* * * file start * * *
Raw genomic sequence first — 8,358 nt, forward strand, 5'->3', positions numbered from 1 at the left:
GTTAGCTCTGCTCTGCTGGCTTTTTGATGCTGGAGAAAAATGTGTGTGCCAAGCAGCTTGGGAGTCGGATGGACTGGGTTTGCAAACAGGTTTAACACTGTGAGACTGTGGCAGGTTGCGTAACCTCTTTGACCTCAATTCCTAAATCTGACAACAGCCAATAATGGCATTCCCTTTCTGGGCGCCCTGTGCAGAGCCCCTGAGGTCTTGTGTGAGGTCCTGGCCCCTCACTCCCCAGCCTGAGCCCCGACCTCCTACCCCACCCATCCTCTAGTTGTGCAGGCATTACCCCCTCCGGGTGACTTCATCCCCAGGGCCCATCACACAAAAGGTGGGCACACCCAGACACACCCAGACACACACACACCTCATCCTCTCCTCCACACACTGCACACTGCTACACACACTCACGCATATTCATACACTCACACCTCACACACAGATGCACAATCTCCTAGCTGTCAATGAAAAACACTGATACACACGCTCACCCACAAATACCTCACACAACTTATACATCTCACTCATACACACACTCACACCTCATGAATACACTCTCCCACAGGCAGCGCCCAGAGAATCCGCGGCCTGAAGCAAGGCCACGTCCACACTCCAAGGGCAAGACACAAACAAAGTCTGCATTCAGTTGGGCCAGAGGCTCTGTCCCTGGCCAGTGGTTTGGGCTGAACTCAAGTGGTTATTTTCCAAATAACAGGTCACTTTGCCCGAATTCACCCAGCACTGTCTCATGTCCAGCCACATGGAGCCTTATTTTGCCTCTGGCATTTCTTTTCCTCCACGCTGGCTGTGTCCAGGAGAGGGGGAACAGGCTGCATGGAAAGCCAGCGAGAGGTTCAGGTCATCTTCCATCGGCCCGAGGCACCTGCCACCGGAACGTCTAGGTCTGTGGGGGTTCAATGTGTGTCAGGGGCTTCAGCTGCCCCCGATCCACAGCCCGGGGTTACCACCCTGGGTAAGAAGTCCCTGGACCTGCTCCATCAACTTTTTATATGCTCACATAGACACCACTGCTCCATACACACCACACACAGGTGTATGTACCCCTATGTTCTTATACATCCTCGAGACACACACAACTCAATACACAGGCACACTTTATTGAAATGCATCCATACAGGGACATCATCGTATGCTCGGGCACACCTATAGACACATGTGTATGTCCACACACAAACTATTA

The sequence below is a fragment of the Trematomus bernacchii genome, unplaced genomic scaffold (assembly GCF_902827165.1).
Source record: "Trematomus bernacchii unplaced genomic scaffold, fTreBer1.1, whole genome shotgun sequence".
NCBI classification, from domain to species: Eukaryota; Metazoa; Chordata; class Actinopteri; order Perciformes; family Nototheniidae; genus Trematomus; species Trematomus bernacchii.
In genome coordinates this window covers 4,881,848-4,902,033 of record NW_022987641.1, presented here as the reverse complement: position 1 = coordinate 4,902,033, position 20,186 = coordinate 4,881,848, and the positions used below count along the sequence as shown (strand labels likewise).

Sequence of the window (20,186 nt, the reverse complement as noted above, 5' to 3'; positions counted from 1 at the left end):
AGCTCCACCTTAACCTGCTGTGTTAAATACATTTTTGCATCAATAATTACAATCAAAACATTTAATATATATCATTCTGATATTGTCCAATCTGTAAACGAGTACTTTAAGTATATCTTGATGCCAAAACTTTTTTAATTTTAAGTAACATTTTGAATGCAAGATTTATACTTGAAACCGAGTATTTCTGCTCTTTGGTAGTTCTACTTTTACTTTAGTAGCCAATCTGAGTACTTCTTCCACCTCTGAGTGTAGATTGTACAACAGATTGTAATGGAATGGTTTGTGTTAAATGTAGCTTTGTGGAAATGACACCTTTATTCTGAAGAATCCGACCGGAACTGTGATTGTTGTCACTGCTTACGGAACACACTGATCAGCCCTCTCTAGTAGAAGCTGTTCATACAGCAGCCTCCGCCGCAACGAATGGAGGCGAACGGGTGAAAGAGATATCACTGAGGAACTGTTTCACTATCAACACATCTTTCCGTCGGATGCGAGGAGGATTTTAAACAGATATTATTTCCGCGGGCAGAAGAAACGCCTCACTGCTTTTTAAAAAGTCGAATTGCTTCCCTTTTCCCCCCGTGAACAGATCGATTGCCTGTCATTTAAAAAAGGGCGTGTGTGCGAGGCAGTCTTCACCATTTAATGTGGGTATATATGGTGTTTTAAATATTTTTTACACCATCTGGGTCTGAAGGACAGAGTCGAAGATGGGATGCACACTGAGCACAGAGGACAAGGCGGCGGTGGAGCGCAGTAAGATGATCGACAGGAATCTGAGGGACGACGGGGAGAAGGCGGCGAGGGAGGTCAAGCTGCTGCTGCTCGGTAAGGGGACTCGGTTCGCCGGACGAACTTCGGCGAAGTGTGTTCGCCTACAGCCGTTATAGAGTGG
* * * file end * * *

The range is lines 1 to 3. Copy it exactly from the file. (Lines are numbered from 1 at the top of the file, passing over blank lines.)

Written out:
Raw genomic sequence first — 8,358 nt, forward strand, 5'->3', positions numbered from 1 at the left:
GTTAGCTCTGCTCTGCTGGCTTTTTGATGCTGGAGAAAAATGTGTGTGCCAAGCAGCTTGGGAGTCGGATGGACTGGGTTTGCAAACAGGTTTAACACTGTGAGACTGTGGCAGGTTGCGTAACCTCTTTGACCTCAATTCCTAAATCTGACAACAGCCAATAATGGCATTCCCTTTCTGGGCGCCCTGTGCAGAGCCCCTGAGGTCTTGTGTGAGGTCCTGGCCCCTCACTCCCCAGCCTGAGCCCCGACCTCCTACCCCACCCATCCTCTAGTTGTGCAGGCATTACCCCCTCCGGGTGACTTCATCCCCAGGGCCCATCACACAAAAGGTGGGCACACCCAGACACACCCAGACACACACACACCTCATCCTCTCCTCCACACACTGCACACTGCTACACACACTCACGCATATTCATACACTCACACCTCACACACAGATGCACAATCTCCTAGCTGTCAATGAAAAACACTGATACACACGCTCACCCACAAATACCTCACACAACTTATACATCTCACTCATACACACACTCACACCTCATGAATACACTCTCCCACAGGCAGCGCCCAGAGAATCCGCGGCCTGAAGCAAGGCCACGTCCACACTCCAAGGGCAAGACACAAACAAAGTCTGCATTCAGTTGGGCCAGAGGCTCTGTCCCTGGCCAGTGGTTTGGGCTGAACTCAAGTGGTTATTTTCCAAATAACAGGTCACTTTGCCCGAATTCACCCAGCACTGTCTCATGTCCAGCCACATGGAGCCTTATTTTGCCTCTGGCATTTCTTTTCCTCCACGCTGGCTGTGTCCAGGAGAGGGGGAACAGGCTGCATGGAAAGCCAGCGAGAGGTTCAGGTCATCTTCCATCGGCCCGAGGCACCTGCCACCGGAACGTCTAGGTCTGTGGGGGTTCAATGTGTGTCAGGGGCTTCAGCTGCCCCCGATCCACAGCCCGGGGTTACCACCCTGGGTAAGAAGTCCCTGGACCTGCTCCATCAACTTTTTATATGCTCACATAGACACCACTGCTCCATACACACCACACACAGGTGTATGTACCCCTATGTTCTTATACATCCTCGAGACACACACAACTCAATACACAGGCACACTTTATTGAAATGCATCCATACAGGGACATCATCGTATGCTCGGGCACACCTATAGACACATGTGTATGTCCACACACAAACTATTA

The sequence below is a fragment of the Trematomus bernacchii genome, unplaced genomic scaffold (assembly GCF_902827165.1).